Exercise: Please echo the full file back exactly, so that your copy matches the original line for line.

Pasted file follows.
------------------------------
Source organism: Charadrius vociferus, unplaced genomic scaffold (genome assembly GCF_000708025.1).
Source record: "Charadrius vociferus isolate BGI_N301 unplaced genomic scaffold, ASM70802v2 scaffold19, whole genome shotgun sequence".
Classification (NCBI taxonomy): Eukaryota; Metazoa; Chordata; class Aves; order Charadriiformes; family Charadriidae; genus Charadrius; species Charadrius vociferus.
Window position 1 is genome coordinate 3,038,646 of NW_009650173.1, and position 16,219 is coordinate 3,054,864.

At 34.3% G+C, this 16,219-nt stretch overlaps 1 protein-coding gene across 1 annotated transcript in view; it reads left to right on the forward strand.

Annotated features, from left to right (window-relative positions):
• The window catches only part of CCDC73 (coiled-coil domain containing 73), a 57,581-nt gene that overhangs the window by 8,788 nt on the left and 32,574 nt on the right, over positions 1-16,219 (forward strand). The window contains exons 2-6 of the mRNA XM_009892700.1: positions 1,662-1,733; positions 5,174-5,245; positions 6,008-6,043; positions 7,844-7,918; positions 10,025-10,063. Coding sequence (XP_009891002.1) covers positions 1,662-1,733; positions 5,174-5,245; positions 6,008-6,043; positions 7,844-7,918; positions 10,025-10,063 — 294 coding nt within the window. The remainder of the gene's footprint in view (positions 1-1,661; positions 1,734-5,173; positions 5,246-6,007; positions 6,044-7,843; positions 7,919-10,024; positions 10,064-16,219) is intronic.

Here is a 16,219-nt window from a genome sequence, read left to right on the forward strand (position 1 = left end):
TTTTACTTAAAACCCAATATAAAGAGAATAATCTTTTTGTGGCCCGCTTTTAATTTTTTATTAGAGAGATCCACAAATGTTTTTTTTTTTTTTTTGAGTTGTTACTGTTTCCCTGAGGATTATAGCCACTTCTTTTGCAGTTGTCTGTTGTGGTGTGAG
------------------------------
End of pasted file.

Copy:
Source organism: Charadrius vociferus, unplaced genomic scaffold (genome assembly GCF_000708025.1).
Source record: "Charadrius vociferus isolate BGI_N301 unplaced genomic scaffold, ASM70802v2 scaffold19, whole genome shotgun sequence".
Classification (NCBI taxonomy): Eukaryota; Metazoa; Chordata; class Aves; order Charadriiformes; family Charadriidae; genus Charadrius; species Charadrius vociferus.
Window position 1 is genome coordinate 3,038,646 of NW_009650173.1, and position 16,219 is coordinate 3,054,864.

At 34.3% G+C, this 16,219-nt stretch overlaps 1 protein-coding gene across 1 annotated transcript in view; it reads left to right on the forward strand.

Annotated features, from left to right (window-relative positions):
• The window catches only part of CCDC73 (coiled-coil domain containing 73), a 57,581-nt gene that overhangs the window by 8,788 nt on the left and 32,574 nt on the right, over positions 1-16,219 (forward strand). The window contains exons 2-6 of the mRNA XM_009892700.1: positions 1,662-1,733; positions 5,174-5,245; positions 6,008-6,043; positions 7,844-7,918; positions 10,025-10,063. Coding sequence (XP_009891002.1) covers positions 1,662-1,733; positions 5,174-5,245; positions 6,008-6,043; positions 7,844-7,918; positions 10,025-10,063 — 294 coding nt within the window. The remainder of the gene's footprint in view (positions 1-1,661; positions 1,734-5,173; positions 5,246-6,007; positions 6,044-7,843; positions 7,919-10,024; positions 10,064-16,219) is intronic.

Here is a 16,219-nt window from a genome sequence, read left to right on the forward strand (position 1 = left end):
TTTTACTTAAAACCCAATATAAAGAGAATAATCTTTTTGTGGCCCGCTTTTAATTTTTTATTAGAGAGATCCACAAATGTTTTTTTTTTTTTTTTGAGTTGTTACTGTTTCCCTGAGGATTATAGCCACTTCTTTTGCAGTTGTCTGTTGTGGTGTGAG